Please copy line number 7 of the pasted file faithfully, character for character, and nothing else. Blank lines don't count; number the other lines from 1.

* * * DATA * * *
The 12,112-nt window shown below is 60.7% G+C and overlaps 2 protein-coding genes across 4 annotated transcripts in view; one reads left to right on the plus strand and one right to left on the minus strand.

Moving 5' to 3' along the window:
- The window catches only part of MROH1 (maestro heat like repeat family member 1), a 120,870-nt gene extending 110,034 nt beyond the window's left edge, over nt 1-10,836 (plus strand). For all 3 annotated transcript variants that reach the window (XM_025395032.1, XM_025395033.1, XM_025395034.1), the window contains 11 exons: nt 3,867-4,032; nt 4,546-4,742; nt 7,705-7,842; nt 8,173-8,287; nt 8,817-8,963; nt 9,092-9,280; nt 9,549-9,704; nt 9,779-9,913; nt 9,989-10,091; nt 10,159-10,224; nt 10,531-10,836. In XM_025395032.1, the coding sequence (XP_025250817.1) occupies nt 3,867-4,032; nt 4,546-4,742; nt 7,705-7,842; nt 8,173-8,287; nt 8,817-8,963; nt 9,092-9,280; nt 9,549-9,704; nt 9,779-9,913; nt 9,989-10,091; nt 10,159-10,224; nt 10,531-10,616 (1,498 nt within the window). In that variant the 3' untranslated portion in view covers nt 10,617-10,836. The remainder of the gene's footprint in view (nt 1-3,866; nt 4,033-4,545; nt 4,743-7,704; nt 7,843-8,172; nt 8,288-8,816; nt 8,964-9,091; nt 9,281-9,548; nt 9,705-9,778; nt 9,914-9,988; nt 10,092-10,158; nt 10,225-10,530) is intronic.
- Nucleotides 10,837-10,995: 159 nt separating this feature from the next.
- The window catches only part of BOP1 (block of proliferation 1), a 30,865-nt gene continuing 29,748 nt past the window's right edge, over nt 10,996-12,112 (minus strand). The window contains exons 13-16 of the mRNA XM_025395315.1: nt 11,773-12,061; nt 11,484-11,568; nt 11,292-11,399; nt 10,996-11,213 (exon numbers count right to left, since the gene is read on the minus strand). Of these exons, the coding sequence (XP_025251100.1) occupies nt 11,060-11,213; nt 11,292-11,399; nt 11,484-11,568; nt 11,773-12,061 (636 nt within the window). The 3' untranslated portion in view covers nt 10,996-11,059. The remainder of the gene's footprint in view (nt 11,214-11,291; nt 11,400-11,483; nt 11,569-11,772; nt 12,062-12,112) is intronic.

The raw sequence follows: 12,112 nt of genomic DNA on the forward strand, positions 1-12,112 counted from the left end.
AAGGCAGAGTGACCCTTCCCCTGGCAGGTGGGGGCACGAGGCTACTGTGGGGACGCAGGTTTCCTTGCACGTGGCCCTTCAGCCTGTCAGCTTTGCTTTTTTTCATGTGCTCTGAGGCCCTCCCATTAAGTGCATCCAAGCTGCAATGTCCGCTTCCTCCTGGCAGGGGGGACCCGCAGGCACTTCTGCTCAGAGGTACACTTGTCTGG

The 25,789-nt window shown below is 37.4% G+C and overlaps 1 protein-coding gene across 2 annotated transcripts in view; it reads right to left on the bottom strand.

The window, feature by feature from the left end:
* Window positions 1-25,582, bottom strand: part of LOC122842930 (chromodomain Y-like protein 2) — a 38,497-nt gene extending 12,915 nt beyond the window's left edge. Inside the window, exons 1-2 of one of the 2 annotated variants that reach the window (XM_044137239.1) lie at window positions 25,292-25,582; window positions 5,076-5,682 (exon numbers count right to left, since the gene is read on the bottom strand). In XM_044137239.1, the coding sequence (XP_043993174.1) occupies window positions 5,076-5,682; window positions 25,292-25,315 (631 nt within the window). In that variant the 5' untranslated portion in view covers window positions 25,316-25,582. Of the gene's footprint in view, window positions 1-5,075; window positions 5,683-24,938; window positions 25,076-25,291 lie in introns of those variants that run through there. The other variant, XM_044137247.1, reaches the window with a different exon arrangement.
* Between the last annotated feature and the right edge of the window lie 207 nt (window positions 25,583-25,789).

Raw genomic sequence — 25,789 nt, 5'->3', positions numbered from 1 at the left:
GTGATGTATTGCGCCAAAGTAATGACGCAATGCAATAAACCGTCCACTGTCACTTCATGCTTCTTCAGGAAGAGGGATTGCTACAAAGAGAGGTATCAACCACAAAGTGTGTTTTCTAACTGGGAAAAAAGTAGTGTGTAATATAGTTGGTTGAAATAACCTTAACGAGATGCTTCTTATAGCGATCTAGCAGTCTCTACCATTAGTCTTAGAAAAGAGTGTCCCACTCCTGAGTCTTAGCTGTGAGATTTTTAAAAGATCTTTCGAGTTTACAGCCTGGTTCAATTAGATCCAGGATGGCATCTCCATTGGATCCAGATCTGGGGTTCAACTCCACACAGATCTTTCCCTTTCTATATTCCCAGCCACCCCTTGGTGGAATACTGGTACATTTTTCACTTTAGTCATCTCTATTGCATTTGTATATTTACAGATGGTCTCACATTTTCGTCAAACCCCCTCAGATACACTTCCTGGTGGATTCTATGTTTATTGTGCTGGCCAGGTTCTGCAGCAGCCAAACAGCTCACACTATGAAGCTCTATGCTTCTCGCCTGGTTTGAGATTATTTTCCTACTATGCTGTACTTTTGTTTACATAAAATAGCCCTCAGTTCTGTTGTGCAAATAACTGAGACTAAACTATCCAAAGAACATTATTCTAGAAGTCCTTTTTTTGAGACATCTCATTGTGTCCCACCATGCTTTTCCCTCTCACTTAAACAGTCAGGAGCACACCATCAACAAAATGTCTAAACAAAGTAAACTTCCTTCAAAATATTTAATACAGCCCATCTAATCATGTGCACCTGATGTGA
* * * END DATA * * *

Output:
AAGGCAGAGTGACCCTTCCCCTGGCAGGTGGGGGCACGAGGCTACTGTGGGGACGCAGGTTTCCTTGCACGTGGCCCTTCAGCCTGTCAGCTTTGCTTTTTTTCATGTGCTCTGAGGCCCTCCCATTAAGTGCATCCAAGCTGCAATGTCCGCTTCCTCCTGGCAGGGGGGACCCGCAGGCACTTCTGCTCAGAGGTACACTTGTCTGG